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Wednesday, May 6,2009

Revived tradition

Civic Players closes 80th season with ’Fiddler’

by Eric Gallippo

If you’ve got a song in your head you feel like keeping for a while, you might do well to avoid Lansing Civic Players latest production. Chances are it has little to no chance against the infectious melodies of “Fiddler on the Roof,” which have been known to drive even the most disciplined minds to purse lips and whistle “If I were a Rich Man,” oblivious to glaring co-workers.


The 1964 Tony-winning musical, with book by Joseph Stein, lyrics by Sheldon Harnick and music by Jerry Bock, follows the life of Jewish dairy farmer Tevye, as he tries to keep his family and religious traditions intact in the changing social climate of Czarist Russia.


Director Dan Pappas said the extremely popular play was chosen as part of an effort to revive old favorites in recognition of Civic Players’ 80th season (which comes to a close with this production). It appears at least one person is excited; Pappas said a man who played the lead in the company’s production of the “Fiddler” in the 1970s recently paid a visit to the theater’s office to share his excitement about the show. “There’s that extra challenge, because people know this so well,” Pappas said. “It’s got to be fresh, upbeat and a true telling of that that story. That can be an advantage, but also a disappointment if we’re not on our game.”


To put a twist on the show, Pappas and set designer Tom Ferris worked out a pop-up-book style set, which Pappas said gives the play a storybook feel, as well as makes more room on stage for the cast of 30-plus.

Following a successful tech rehearsal, Pappas had high hopes for what he considers, despite the somber ending, to be a hopeful show. “It really pulls on all your emotions, and in the end [when the villagers are dispersed], although it’s not like other musicals, what all rang true to me is it still has a sense of hope. These are people who ended up being our ancestors, immigrated to the United States and all over the world. They brought a sense of community and a work ethic that was hard. It’s our hope that we portray, even in tough times, there is a sense of hope, and that comes with connecting with others and having a strong work ethic,” Pappas said.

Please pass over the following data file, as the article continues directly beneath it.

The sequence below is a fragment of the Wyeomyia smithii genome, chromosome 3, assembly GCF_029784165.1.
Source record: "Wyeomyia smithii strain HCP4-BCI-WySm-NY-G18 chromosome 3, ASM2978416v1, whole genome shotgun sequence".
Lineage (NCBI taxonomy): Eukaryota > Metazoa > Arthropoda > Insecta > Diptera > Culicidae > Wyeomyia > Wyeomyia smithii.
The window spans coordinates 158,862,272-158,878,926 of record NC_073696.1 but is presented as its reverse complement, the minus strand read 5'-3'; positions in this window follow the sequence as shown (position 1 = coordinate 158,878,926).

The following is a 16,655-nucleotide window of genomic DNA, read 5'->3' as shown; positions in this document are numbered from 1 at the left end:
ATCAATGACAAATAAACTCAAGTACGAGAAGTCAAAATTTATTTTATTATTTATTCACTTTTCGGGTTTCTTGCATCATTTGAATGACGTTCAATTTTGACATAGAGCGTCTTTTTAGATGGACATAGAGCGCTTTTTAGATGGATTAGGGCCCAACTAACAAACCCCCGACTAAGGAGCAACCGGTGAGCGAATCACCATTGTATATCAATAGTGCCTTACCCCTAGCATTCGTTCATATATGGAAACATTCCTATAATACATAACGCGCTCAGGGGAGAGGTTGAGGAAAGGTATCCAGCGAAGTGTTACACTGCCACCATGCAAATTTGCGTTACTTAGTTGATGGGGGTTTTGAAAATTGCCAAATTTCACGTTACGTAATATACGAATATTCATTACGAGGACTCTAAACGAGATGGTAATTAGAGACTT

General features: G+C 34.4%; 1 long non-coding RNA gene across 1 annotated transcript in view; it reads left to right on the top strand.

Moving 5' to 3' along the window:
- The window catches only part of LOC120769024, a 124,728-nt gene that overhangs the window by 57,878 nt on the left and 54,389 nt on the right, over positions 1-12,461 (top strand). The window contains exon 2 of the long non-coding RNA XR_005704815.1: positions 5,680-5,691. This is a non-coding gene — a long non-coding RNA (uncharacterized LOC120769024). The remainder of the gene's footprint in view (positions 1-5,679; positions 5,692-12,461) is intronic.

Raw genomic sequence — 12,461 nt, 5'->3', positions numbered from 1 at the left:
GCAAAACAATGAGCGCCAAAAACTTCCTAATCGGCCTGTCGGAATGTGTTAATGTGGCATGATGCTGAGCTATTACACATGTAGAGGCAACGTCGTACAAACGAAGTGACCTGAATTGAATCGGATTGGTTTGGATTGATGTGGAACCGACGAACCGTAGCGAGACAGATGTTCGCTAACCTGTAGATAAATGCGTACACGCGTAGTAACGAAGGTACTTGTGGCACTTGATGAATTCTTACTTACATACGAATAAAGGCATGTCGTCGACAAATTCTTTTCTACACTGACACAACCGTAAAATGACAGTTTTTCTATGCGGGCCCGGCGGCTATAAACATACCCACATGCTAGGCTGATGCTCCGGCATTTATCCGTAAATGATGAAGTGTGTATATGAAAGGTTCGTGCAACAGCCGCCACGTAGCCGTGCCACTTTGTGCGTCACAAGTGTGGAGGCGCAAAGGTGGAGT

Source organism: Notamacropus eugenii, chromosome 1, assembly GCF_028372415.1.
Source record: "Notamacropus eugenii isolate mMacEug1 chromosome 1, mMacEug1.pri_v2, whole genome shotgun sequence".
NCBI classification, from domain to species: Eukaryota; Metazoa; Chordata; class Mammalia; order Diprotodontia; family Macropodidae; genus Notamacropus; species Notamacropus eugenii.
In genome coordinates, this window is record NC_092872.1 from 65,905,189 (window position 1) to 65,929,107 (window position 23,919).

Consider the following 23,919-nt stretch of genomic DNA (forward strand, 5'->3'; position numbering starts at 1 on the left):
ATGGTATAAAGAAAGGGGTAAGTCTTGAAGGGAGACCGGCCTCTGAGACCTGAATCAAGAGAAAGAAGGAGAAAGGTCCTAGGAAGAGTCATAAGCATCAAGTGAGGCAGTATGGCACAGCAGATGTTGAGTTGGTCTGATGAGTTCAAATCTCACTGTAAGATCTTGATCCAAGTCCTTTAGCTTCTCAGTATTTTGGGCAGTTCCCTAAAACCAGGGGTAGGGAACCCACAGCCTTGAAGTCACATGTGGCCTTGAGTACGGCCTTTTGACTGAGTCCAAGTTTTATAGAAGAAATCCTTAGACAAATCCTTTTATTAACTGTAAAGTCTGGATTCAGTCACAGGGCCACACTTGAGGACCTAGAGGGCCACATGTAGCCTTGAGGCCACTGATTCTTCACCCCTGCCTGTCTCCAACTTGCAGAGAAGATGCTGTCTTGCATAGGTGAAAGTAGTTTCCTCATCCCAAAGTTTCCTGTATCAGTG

‘Fiddler on the Roof’


May
8-17 8 p.m. Friday & Saturday 2 p.m. Sunday Lansing Civic Players,
Hannah Community Center, 819 Abbot Road, East Lansing $10-$17 (517)
484-9115 www.lansingcivicplayers.org



Train to East Lansing?


All-of-us-Express Children’s Theater is talking with the city of East Lansing about possibly moving the troupe into the Hannah Community Center and merging with the city’s department of Parks, Recreation & Arts.


Miranda Sue Hartmann, artistic director at All-of-us-Express, said the children’s theater’s Logan Square facility in south Lansing has been difficult to work in for the last several years due to plumbing and roofing issues, as well as problems with heating and air conditioning, and the children’s theater already hosts three shows a year at the Hannah Center. Hartmann said details are still being worked out, and the board was to meet with city officials this week, after which a meeting of the theater’s members would be called.

To see the children’s theater at work, head to Riverwalk Theatre this weekend for Roald Dahl’s “James and the Giant Peach, the last shows of its production.”

“James and the Giant Peach.” 7 p.m. Friday, 2 & 4:30 p.m. Saturday & 2 p.m. Sunday through May 10. Riverwalk Theatre, 228 Museum Drive, Lansing. $7/$5. (517) 482-5700. www.riverwalktheatre.com.



Starry night


It’s that time again, when the best and brightest in Lansing theater all come out at the same time: The City Pulse Pulsar Awards. Find out who had the best in everything from props to production and who our editor, publisher and emcee Berl Schwartz manages to offend while trying to be funny at our annual theater awards event.

The Pulsars will be at 5:30 p.m. June 8, at Houlihan’s in the Lansing Mall. Tickets are $20, which includes a $20 credit toward ordering from the menu. Entrees range from $13 to $25, with almost all less than $20. Seating is limited and tickets are required in advance and will not be sold at the door. To order tickets call (517) 371-5600 Ext. 12.

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